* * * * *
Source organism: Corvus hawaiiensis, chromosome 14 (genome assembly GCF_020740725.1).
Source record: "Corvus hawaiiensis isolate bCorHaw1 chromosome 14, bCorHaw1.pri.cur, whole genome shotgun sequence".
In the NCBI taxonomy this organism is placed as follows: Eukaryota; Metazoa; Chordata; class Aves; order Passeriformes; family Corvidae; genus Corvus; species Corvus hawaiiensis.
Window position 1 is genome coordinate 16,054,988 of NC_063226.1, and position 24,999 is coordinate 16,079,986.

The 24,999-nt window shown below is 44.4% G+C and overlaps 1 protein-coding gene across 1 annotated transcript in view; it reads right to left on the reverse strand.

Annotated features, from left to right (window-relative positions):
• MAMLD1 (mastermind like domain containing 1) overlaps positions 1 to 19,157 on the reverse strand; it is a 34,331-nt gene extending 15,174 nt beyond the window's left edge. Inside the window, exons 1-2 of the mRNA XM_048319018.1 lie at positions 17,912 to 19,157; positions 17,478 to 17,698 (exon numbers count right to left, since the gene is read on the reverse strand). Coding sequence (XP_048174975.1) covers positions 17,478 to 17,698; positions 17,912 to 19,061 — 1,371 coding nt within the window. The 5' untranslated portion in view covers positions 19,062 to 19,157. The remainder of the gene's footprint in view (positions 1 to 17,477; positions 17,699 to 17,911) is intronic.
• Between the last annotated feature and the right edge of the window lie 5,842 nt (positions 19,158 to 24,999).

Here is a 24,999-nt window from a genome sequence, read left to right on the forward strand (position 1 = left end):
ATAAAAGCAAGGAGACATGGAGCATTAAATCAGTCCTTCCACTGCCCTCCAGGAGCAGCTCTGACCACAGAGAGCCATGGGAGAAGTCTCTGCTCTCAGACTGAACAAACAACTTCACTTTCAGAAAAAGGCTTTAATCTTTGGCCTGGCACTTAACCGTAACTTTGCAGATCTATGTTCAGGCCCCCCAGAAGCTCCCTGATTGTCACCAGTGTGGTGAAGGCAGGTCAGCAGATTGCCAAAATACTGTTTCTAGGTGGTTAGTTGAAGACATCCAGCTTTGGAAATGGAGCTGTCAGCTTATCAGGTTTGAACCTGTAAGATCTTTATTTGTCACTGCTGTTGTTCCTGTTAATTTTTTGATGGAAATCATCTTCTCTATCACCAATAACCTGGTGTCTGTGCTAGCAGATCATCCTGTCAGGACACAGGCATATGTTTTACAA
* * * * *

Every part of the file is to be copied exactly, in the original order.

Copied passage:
Source organism: Corvus hawaiiensis, chromosome 14 (genome assembly GCF_020740725.1).
Source record: "Corvus hawaiiensis isolate bCorHaw1 chromosome 14, bCorHaw1.pri.cur, whole genome shotgun sequence".
In the NCBI taxonomy this organism is placed as follows: Eukaryota; Metazoa; Chordata; class Aves; order Passeriformes; family Corvidae; genus Corvus; species Corvus hawaiiensis.
Window position 1 is genome coordinate 16,054,988 of NC_063226.1, and position 24,999 is coordinate 16,079,986.

The 24,999-nt window shown below is 44.4% G+C and overlaps 1 protein-coding gene across 1 annotated transcript in view; it reads right to left on the reverse strand.

Annotated features, from left to right (window-relative positions):
• MAMLD1 (mastermind like domain containing 1) overlaps positions 1 to 19,157 on the reverse strand; it is a 34,331-nt gene extending 15,174 nt beyond the window's left edge. Inside the window, exons 1-2 of the mRNA XM_048319018.1 lie at positions 17,912 to 19,157; positions 17,478 to 17,698 (exon numbers count right to left, since the gene is read on the reverse strand). Coding sequence (XP_048174975.1) covers positions 17,478 to 17,698; positions 17,912 to 19,061 — 1,371 coding nt within the window. The 5' untranslated portion in view covers positions 19,062 to 19,157. The remainder of the gene's footprint in view (positions 1 to 17,477; positions 17,699 to 17,911) is intronic.
• Between the last annotated feature and the right edge of the window lie 5,842 nt (positions 19,158 to 24,999).

Here is a 24,999-nt window from a genome sequence, read left to right on the forward strand (position 1 = left end):
ATAAAAGCAAGGAGACATGGAGCATTAAATCAGTCCTTCCACTGCCCTCCAGGAGCAGCTCTGACCACAGAGAGCCATGGGAGAAGTCTCTGCTCTCAGACTGAACAAACAACTTCACTTTCAGAAAAAGGCTTTAATCTTTGGCCTGGCACTTAACCGTAACTTTGCAGATCTATGTTCAGGCCCCCCAGAAGCTCCCTGATTGTCACCAGTGTGGTGAAGGCAGGTCAGCAGATTGCCAAAATACTGTTTCTAGGTGGTTAGTTGAAGACATCCAGCTTTGGAAATGGAGCTGTCAGCTTATCAGGTTTGAACCTGTAAGATCTTTATTTGTCACTGCTGTTGTTCCTGTTAATTTTTTGATGGAAATCATCTTCTCTATCACCAATAACCTGGTGTCTGTGCTAGCAGATCATCCTGTCAGGACACAGGCATATGTTTTACAA